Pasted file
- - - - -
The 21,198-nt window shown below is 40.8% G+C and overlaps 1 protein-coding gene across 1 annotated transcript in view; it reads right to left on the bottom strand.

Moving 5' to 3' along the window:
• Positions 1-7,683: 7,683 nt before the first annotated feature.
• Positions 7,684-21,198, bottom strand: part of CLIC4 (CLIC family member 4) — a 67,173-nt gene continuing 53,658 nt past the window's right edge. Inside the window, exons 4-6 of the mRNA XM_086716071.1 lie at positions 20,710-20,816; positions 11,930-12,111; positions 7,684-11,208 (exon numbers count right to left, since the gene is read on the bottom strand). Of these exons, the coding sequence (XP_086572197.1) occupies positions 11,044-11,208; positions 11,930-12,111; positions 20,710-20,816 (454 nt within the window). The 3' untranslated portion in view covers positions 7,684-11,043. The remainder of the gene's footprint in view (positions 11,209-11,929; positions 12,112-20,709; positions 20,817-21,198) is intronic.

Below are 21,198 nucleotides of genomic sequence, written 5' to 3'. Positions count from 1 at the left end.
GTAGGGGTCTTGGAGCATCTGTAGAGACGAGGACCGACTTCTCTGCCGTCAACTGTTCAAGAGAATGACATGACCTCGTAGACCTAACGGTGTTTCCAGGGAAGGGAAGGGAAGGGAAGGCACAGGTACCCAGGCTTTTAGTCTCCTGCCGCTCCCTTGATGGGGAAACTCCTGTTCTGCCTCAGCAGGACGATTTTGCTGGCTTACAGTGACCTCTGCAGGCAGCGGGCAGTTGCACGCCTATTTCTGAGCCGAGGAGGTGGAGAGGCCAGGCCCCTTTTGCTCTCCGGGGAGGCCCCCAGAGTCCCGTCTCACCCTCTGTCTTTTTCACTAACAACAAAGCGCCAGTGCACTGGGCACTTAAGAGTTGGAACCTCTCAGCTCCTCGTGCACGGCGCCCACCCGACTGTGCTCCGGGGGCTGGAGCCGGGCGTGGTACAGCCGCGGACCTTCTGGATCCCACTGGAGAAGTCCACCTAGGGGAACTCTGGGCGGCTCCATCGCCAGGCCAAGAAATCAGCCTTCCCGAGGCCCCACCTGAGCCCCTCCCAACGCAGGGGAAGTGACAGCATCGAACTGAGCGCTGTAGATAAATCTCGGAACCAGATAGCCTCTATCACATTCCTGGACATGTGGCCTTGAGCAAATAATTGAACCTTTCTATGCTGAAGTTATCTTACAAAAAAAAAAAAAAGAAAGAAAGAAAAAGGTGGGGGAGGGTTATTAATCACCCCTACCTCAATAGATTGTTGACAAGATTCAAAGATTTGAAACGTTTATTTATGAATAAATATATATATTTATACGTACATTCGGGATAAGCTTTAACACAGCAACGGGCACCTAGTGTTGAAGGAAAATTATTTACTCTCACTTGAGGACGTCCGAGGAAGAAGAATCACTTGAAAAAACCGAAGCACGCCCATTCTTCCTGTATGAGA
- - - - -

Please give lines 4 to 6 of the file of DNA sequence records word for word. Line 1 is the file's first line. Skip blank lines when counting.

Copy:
• Positions 7,684-21,198, bottom strand: part of CLIC4 (CLIC family member 4) — a 67,173-nt gene continuing 53,658 nt past the window's right edge. Inside the window, exons 4-6 of the mRNA XM_086716071.1 lie at positions 20,710-20,816; positions 11,930-12,111; positions 7,684-11,208 (exon numbers count right to left, since the gene is read on the bottom strand). Of these exons, the coding sequence (XP_086572197.1) occupies positions 11,044-11,208; positions 11,930-12,111; positions 20,710-20,816 (454 nt within the window). The 3' untranslated portion in view covers positions 7,684-11,043. The remainder of the gene's footprint in view (positions 11,209-11,929; positions 12,112-20,709; positions 20,817-21,198) is intronic.

Below are 21,198 nucleotides of genomic sequence, written 5' to 3'. Positions count from 1 at the left end.
GTAGGGGTCTTGGAGCATCTGTAGAGACGAGGACCGACTTCTCTGCCGTCAACTGTTCAAGAGAATGACATGACCTCGTAGACCTAACGGTGTTTCCAGGGAAGGGAAGGGAAGGGAAGGCACAGGTACCCAGGCTTTTAGTCTCCTGCCGCTCCCTTGATGGGGAAACTCCTGTTCTGCCTCAGCAGGACGATTTTGCTGGCTTACAGTGACCTCTGCAGGCAGCGGGCAGTTGCACGCCTATTTCTGAGCCGAGGAGGTGGAGAGGCCAGGCCCCTTTTGCTCTCCGGGGAGGCCCCCAGAGTCCCGTCTCACCCTCTGTCTTTTTCACTAACAACAAAGCGCCAGTGCACTGGGCACTTAAGAGTTGGAACCTCTCAGCTCCTCGTGCACGGCGCCCACCCGACTGTGCTCCGGGGGCTGGAGCCGGGCGTGGTACAGCCGCGGACCTTCTGGATCCCACTGGAGAAGTCCACCTAGGGGAACTCTGGGCGGCTCCATCGCCAGGCCAAGAAATCAGCCTTCCCGAGGCCCCACCTGAGCCCCTCCCAACGCAGGGGAAGTGACAGCATCGAACTGAGCGCTGTAGATAAATCTCGGAACCAGATAGCCTCTATCACATTCCTGGACATGTGGCCTTGAGCAAATAATTGAACCTTTCTATGCTGAAGTTATCTTACAAAAAAAAAAAAAAGAAAGAAAGAAAAAGGTGGGGGAGGGTTATTAATCACCCCTACCTCAATAGATTGTTGACAAGATTCAAAGATTTGAAACGTTTATTTATGAATAAATATATATATTTATACGTACATTCGGGATAAGCTTTAACACAGCAACGGGCACCTAGTGTTGAAGGAAAATTATTTACTCTCACTTGAGGACGTCCGAGGAAGAAGAATCACTTGAAAAAACCGAAGCACGCCCATTCTTCCTGTATGAGA